Well, being almost Thanksgiving, I decided to do the cliché thing, and write about things I’m thankful for. At first. Then, I realized that, instead, I could d something drastically different from what other blogs written abut chronic illness do. Right here, folks, for one of the first times ever, I’m going to tell you about some of the good things that having rheumatoid arthritis has done for me. Gasp!
I know you’ve probably heard about every hardship, issue, tragedy, and problem that autoimmune disease can cause, in a multitude of entertaining ways. From my own experience, though, very rarely does anyone extoll the less-common, virtues of living with a long-term chronic illness. Sure, there aren’t many, but they do exist, and I think it’s important to you, the reader, to see that it’s not all doom and gloom. If, God forbid, you are ever diagnosed with an illness yourself, or even if you just think we are a bunch of whiners, hopefully this will change your mind.
I think there is a very strong argument to be made that my disease has made me a better person in a number of ways. Sure, we’ve all heard the age old saying “whatever doesn’t kill you makes you stronger,” but the true fact of the matter is that it is a cumulative effect, I believe. It isn’t one hardship and suddenly, BAM!, you’re a saint. It’s only after years of dealing with adversity that you truly begin to let the small stuff go, and find ways to overcome the crushing despair and disappointment that comes with the big stuff. I always say, when you have to worry about things like “can I walk?” then not getting the reservation you wanted on Saturday night doesn’t seem like something worth raging about. Also, without a doubt, my disease has forced me to develop a fairly decent sense of humor. Having to deal with ignorance in all its forms, you develop a hard shell, or you hide at home all day long. People are going to be jerks, especially when you are disabled, and since I can’t physically defend myself, I often have to be able to verbally eviscerate anyone who deserves it. (Which turns out to be not as many people as you’d think, actually.) Finally, there’s compassion. My wife tells me I’m too soft, and the truth is, I probably am. I find it difficult to kill any living thing, and avoid it if at all possible. When it comes to people, I always try to think about why someone did whatever it is that hurt me or someone else, and give them the benefit of the doubt. Oh, and, the best part is, I bawl at TV shows and movies. It’s gotten to the point where my wife makes sure there are always tissues ready to go. What can I say, having a chronic illness has made it easier for me to feel the pain of others. It’s a fact, and I couldn’t even stop the tears if I wanted to. Believe me, I’ve tried – at this point its automatic.
So, now you’ve heard about some of the good things my illness has given to me emotionally and physically, but what about in a broader sense? Well, there’s plenty to be had there as well. After years of existing and writing in the online disability community, I can say that I’ve met many amazing people who are still my friends to this day. Other disabled bloggers are just as compassionate, funny, and clever as I am, and I consider it an honor to know them. This is definitely something that would never have happened if it wasn’t for rheumatoid arthritis. Also, my entire writing career wouldn’t have happened, that’s for sure. I only began this adventure because I was so miserable that I had no other outlet for my feelings, and then, voila! I had written a book. Now I have a podcast, a book, I blog on this wonderful and popular website, and I am even working on some projects that you won’t believe (coming soon)! None of that would have happened without chronic illness. I hated my English and writing classes in school – I never would have done it on my own.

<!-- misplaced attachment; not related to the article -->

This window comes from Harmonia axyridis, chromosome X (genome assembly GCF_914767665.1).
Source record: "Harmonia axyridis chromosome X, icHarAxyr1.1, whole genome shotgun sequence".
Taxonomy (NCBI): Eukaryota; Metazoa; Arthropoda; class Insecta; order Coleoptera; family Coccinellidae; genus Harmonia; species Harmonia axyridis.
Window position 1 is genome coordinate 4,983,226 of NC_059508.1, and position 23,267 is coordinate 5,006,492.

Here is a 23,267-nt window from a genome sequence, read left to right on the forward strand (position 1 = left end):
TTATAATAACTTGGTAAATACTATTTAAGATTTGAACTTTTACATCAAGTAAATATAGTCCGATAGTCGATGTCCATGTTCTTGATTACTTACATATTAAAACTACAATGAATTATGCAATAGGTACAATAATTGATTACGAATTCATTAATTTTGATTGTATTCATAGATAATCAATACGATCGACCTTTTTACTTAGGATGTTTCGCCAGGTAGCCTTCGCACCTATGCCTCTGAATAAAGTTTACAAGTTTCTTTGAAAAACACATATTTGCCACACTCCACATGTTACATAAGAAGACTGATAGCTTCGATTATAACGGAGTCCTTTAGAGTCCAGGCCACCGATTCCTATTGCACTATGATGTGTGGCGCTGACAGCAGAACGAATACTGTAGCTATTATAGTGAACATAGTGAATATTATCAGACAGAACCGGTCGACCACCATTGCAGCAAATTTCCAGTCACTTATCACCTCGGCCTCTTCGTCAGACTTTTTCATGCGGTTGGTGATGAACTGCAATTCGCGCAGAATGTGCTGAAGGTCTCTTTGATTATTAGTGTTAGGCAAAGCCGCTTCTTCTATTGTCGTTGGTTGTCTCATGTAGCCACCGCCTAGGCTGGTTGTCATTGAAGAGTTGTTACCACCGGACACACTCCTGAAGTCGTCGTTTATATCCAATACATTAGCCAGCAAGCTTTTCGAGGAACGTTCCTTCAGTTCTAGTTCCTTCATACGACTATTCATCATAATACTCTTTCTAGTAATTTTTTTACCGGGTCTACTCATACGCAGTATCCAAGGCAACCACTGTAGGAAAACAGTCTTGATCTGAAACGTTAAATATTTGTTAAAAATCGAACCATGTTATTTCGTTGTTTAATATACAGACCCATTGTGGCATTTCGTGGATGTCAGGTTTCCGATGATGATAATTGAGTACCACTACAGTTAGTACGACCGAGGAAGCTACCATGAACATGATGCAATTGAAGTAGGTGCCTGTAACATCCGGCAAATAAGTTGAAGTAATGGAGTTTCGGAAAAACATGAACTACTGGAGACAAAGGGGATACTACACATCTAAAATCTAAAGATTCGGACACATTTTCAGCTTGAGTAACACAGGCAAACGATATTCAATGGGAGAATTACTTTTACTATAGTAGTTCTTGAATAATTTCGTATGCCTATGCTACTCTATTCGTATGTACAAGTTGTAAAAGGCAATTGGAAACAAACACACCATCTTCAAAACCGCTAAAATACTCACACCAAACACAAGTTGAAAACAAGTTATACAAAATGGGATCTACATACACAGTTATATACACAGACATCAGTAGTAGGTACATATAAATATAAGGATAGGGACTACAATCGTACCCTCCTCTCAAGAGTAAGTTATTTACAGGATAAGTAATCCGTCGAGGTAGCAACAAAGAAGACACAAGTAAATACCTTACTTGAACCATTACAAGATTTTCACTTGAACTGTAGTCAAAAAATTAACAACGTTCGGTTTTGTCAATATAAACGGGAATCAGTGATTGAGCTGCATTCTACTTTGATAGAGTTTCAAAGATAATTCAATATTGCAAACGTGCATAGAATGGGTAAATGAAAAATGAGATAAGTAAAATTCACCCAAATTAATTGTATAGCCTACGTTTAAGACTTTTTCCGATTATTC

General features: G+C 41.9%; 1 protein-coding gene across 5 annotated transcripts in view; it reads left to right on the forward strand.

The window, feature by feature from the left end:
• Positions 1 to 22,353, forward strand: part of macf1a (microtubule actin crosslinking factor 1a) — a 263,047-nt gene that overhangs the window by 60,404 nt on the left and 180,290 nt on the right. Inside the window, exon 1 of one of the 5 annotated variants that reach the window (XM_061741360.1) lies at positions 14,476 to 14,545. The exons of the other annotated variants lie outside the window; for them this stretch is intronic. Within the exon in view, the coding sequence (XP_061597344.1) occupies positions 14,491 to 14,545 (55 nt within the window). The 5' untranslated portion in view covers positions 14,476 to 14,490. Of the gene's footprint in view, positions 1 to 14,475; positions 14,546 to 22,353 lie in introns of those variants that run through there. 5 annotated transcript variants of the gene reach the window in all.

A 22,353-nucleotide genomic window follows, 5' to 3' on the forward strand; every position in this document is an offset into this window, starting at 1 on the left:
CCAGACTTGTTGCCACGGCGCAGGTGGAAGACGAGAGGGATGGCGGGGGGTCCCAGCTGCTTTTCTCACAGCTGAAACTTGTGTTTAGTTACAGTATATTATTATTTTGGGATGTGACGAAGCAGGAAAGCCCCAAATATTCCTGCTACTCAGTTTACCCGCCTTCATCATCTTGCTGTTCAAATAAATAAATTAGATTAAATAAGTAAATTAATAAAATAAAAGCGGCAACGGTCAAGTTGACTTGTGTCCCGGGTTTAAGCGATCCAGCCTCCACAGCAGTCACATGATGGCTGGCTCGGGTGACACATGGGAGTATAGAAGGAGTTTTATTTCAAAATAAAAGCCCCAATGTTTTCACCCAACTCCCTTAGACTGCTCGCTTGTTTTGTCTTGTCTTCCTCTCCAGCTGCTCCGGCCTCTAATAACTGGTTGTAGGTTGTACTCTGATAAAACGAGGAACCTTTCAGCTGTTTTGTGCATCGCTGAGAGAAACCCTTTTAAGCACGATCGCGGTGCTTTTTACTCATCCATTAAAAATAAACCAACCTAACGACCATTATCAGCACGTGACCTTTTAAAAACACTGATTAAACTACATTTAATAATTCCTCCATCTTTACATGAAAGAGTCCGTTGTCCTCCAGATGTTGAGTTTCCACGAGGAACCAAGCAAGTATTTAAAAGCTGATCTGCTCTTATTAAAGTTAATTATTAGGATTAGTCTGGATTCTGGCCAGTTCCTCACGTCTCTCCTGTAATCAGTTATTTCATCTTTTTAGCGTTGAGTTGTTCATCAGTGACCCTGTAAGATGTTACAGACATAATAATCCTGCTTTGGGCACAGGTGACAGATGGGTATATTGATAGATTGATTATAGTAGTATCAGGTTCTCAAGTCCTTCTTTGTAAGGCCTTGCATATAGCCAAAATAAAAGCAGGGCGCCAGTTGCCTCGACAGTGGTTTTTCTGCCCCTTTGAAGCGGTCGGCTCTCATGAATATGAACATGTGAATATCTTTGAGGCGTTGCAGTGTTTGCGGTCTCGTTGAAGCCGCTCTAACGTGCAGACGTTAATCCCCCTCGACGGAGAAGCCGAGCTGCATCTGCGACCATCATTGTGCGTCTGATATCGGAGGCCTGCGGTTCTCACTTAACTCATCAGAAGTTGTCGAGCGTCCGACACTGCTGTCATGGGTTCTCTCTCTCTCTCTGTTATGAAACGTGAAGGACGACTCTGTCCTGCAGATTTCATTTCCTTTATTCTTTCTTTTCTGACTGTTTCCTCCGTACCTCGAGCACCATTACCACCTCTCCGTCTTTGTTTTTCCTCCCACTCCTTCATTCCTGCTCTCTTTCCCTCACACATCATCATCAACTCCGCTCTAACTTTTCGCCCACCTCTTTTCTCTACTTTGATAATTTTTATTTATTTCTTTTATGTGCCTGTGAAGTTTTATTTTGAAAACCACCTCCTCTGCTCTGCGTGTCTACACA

Finally, one of the last things I want to mention, is something that may seem like common sense, but it really isn’t. Because of my disease, I have gotten to know the ins and outs of my body more intimately than anyone healthy knows theirs. I know the exact limits of my pain threshold, I know the exact time I have pushed it too far (and I always keep on pushing), and, counter-intuitively, I have more endurance than the everyday Joe. I know, this sounds like it should be the opposite, but the fact of the matter is, much of endurance has to do with mental fortitude, and I have it in spades. I guess that’s the overall message here – strength. My illness has given me almost superhuman strength – not in the physical sense, but mental tenacity and toughness on a level that most people will never experience. It takes a heck of a lot of get-up-and-go to push yourself to get out of bed on those bad days, and once you find the strength to do so, it carries over to every other area of your life.
It’s interesting, the first time I really began to think about the good things my arthritis has given me was after someone asked me “If you could go back and not have arthritis, would I do it?” I was shocked to discover that I actually had to contemplate my answer, and even more shocking was the fact that in the end I determined that I probably would have done it the same. I love who I am and who I’ve become, and it is due in large part to my disease. Is rheumatoid arthritis who I am? No, but it is definitely responsible for who I’ve become. So, Happy Thanksgiving, and be thankful for the things your life has given you.